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Allegory of the cave and the giver

Both are descriptions of totalitarian dystopic governments included the separation of people by professional class, assignment of profession and purpose by the state, and the absence of traditional family units, replaced by state-organized breeding.

If Jonas, the leader, is the man released from the cave, then his obligations as a leader and his obligations to knowledge are the same. The only morally justified decision is to leave the Community. The Community has eradicated war, disease, and suffering. Everything is in order; everything is under control. The people have no worries or cares.

Each member is assigned a position in society to help the Community function as a cohesive unit. To protect people from the risks of making poor or wrong decisions in life, the advisors plan and dictate the lives of the people.

In effect, the citizens have no freedom of choice; they do not choose their job or even their spouse. For instance, individuals must take a pill everyday, which suppresses passionate feelings. The citizens do not know or experience true emotions like love. However, this limits individuality and freedom of expression because everyone conforms to a certain desired image. The Giver We have so large base of authors that we can prepare a unique summary of any book.

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Finally, to relieve the population of the horrors and devastation of the world and the past, the advisors isolate the Community from the rest of the world and give the burden of holding the memories of the past to a single member of society: They are naive; they do not gain knowledge or wisdom from the memories. While receiving the memories, Jonas learns a different and better way to live and realizes what he and the Community have been missing.

He decides that something must be done to change the current conditions and enlighten his community.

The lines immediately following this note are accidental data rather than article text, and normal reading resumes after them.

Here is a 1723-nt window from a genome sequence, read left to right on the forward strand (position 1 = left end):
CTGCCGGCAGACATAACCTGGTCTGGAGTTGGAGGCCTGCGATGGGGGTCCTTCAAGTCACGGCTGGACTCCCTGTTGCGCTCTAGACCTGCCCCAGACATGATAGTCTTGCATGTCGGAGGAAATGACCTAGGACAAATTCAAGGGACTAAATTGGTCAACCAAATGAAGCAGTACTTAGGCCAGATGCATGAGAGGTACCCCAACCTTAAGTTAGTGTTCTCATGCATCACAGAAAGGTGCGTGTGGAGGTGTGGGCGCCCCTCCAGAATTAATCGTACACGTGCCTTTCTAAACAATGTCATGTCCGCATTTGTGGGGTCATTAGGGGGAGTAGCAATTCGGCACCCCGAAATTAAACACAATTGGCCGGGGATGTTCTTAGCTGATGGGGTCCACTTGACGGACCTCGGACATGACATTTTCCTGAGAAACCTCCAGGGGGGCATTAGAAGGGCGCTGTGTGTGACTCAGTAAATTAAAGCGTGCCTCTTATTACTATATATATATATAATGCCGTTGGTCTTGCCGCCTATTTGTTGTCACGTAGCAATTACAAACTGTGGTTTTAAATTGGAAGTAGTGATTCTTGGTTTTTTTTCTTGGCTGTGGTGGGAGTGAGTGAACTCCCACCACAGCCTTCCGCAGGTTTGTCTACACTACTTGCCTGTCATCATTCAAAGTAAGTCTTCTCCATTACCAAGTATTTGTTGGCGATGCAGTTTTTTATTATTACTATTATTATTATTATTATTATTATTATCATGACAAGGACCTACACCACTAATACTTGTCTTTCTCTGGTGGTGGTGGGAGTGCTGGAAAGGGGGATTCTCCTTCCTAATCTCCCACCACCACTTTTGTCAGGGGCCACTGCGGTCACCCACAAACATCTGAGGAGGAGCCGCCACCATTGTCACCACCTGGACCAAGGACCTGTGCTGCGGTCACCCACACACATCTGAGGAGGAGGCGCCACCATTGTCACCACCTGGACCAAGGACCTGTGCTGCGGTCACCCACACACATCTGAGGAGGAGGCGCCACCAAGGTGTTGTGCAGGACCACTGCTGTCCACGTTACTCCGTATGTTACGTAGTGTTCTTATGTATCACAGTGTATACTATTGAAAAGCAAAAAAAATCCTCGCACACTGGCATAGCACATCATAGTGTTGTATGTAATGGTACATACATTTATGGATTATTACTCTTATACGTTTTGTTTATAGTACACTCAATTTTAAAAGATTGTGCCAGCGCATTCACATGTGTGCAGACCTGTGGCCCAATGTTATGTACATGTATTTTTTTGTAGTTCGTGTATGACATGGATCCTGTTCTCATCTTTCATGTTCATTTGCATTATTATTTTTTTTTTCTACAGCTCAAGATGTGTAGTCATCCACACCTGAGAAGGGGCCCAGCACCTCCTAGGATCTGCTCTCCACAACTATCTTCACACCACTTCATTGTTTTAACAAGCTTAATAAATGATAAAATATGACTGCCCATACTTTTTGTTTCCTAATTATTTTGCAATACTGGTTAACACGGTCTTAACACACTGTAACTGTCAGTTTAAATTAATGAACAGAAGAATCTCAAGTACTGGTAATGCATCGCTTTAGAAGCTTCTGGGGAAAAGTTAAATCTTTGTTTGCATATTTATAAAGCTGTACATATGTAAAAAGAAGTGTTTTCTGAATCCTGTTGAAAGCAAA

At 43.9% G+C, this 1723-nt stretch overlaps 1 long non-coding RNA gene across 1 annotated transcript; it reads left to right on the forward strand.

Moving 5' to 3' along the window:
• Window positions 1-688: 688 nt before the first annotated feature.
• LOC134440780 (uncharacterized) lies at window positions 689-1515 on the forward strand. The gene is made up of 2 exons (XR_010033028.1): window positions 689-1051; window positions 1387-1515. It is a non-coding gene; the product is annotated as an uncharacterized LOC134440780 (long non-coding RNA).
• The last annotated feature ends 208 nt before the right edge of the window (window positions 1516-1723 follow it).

• In relation to Plato's Allegory of the Cave, the Giver would be the intellectual;
  • That is a far cry from Lowry's community where only robots are allowed;
  • However, because he now seems mad, describing a new strange reality, they reject him to the point of threatening to kill him;
  • He can make decisions for the town, which directly relates to Plato's Allegory of the Cave;
  • The townspeople eliminated all memory of pain, but they memories cannot completely disappear;
  • The Receiver, in this case, is the prisoner set free who goes to receive the light.

He decides to leave the Community with a newborn, Gabriel, who had been chosen for release because he has trouble sleeping. By escaping the community, all of the memories that Jonas has received from The Giver will be transmitted back to the citizens in the Community, forcing them to experience feelings and emotions and to remember their past.

Jonas travels for days and days with Gabriel, who is dying from starvation and the cold weather. Finally, they come to the top of a hill where there is snow and a sled.

Lesson 27: Finish reading “The Allegory of the Cave”

They get on the sled and ride downhill toward music and Christmas lights. They accept these views as reality and they are unable to grasp their overall situation: At some point, a prisoner is freed and is forced to allegory of the cave and the giver the situation inside the cave.

Initially, one does not want to give up the security of his or her familiar reality; the person is dragged past the fire and up the entranceway.

This is a difficult and painful struggle. When individuals step into the sunshine, their eyes slowly accommodate to the light and their fundamental view of the world, of reality, is transformed. They come to see a deeper, more genuine, authentic reality: The individual then makes the painful readjustment back into the darkness of the cave to free the prisoners. However, because he now seems mad, describing a new strange reality, they reject him to the point of threatening to kill him.

He understands that the only way for him to teach his fellow prisoners the truth is to force them to see as well. The Philosopher-King as described by Plato should be intelligent, ambition in things of the mind, diligent, disciplined, temperate, and reliable. Only citizens who posses all of these required qualities should be considered candidates for a philosopher-ruler.

Jonas knows the enlightenment of the Community will be difficult and painful. This is the best thing Jonas and the Giver could do for them.

They realize it will be a lot of work to lead the other citizens into the light of knowledge but the business of rulers is not to make themselves happy. Their happiness is to be realized in the happiness of citizens in the ideal state and the people of the Community do not have enough knowledge to know happiness.

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Plato's Allegory of the Cave Essay

Jonas also has a moral obligation to Gabriel who is incapable of protecting himself. Right before the final sled ride to Elsewhere, Jonas realizes he is no longer concerned with himself. His only concern is he may not be able to save Gabriel.